I was recently glancing through a few from this year, and I came across a card she sent me right before my 49th birthday. It was a home made card.  On the cover she'd drawn a woman from behind, sitting in front of a dressing table and mirror.  On the inside was the mirror face with the words, "Objects in Mirror Are Older Than They Appear." 

Inside she'd written to me, 
"This applies to all of us, of course -- but you're the one that's about to get older. Mom was just figuring up how old you'll be, & her comment was, 'My land! My baby, about to be 49 years old...and the next one!...' The next one, of course, well, that would be me."  
I got a kick out of that.

So I look forward to sharing some interesting, funny, or just warm bits from some of my sister's letters, perhaps a few times a month. It will be a nice way of introducing my family to readers, and you might get a chuckle sometimes.



That's Barbara at about 7 years old, holding me when I was a baby. :)
 
Happy blogging!

~ ~ Lori

Moving on to Part Two

Thursday, November 19, 2015

Making Do and Making it Stretch; The Dumpling Dilemma....

 

NaBloPoMo Post #19

On the Topic of Food, Part Two


I remember when my mother explained why my grandmother made such large dumplings.

A dish that my father enjoyed was chicken and dumplings, and my mother would make it very simply with not a lot of veggies in it. There was the chicken, lots of broth, and very large, round, home made dumplings. (And I'm talking dumplings the size of a fist.) I always loved my mother's dumplings, but when I was older and had chicken and dumplings for the first time away from home, I was surprised that the dumplings were small, even squarish sometimes. That was new to me.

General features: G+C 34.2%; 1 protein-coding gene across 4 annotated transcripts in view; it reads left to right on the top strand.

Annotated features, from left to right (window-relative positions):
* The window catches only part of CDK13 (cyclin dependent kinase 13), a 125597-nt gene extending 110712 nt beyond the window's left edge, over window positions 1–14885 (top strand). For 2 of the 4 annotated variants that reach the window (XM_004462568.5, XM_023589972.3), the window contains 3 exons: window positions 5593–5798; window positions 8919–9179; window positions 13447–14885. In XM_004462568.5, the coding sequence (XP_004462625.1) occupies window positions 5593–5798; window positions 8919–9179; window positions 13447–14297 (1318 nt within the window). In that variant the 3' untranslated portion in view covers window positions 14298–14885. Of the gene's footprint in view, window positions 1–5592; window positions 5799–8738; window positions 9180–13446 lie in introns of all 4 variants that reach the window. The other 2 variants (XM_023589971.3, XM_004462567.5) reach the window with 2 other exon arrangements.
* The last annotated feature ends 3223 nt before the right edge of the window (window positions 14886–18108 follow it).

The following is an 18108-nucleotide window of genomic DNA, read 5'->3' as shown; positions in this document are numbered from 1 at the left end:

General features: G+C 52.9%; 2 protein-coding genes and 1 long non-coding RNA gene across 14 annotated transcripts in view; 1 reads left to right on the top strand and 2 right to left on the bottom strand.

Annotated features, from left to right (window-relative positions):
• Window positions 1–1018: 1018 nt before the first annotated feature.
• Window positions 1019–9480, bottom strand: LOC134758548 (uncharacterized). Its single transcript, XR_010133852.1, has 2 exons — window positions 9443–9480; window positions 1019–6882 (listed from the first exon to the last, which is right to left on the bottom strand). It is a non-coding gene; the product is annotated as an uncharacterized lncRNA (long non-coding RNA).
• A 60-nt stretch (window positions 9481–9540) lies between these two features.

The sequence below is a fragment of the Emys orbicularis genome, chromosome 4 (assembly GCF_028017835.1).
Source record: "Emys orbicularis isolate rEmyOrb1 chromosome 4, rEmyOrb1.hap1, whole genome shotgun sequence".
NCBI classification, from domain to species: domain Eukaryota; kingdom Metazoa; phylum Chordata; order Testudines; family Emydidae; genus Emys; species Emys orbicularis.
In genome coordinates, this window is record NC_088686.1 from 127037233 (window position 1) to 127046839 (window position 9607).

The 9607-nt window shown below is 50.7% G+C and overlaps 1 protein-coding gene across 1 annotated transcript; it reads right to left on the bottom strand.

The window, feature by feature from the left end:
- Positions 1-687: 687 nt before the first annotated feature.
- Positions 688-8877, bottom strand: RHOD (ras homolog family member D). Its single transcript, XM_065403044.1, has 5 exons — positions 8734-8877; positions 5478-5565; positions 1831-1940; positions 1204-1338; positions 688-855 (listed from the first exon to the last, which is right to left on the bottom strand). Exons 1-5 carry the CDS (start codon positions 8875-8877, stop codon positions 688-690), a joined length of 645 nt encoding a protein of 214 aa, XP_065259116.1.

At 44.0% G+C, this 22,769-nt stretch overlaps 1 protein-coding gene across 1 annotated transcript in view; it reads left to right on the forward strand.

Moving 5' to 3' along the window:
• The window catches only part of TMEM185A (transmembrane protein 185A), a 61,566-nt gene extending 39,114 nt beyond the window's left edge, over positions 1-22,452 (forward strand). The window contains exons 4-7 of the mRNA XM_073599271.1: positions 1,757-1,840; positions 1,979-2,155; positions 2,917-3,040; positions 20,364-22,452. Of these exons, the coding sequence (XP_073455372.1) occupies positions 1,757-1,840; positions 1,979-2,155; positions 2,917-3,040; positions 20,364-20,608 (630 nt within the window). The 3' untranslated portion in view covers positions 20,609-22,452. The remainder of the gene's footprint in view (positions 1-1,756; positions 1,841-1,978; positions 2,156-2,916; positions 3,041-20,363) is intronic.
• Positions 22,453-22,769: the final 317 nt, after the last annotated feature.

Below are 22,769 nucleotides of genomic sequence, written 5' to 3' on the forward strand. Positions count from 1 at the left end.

After Thomas and I got married, the first time I made chicken and dumplings I made the dumplings the way my mother had made them, although I did put more celery and carrots in than she had been used to do. Thomas said they were good but asked me why I had made the dumplings so big. I told him that was how I'd grown up having them and how I'd learned to make them. He asked if I could make them smaller the next time. I did and discovered that they were still too big for him. I did quickly learn to cook them just the way Thomas liked them, with -- to me -- very, very tiny little dumplings. He also prefers a lot of them, with very little broth left that hasn't soaked into the tiny little things. I liked them fine either way, although I must admit, sometimes I have a craving for them the way my Mom makes them. 

I remember telling my Mom about having to learn to make good little dumplings, and she said that actually her mother had always made them small, and that was actually how she'd learned to make them. But Dad had asked her if she'd make them large the way his mother had made them, so she did. I found that very, very funny. She'd changed from making them the way her mother had made them in order to please her husband, and I'd changed from making them the way she, my mother, had made them in order to please my husband.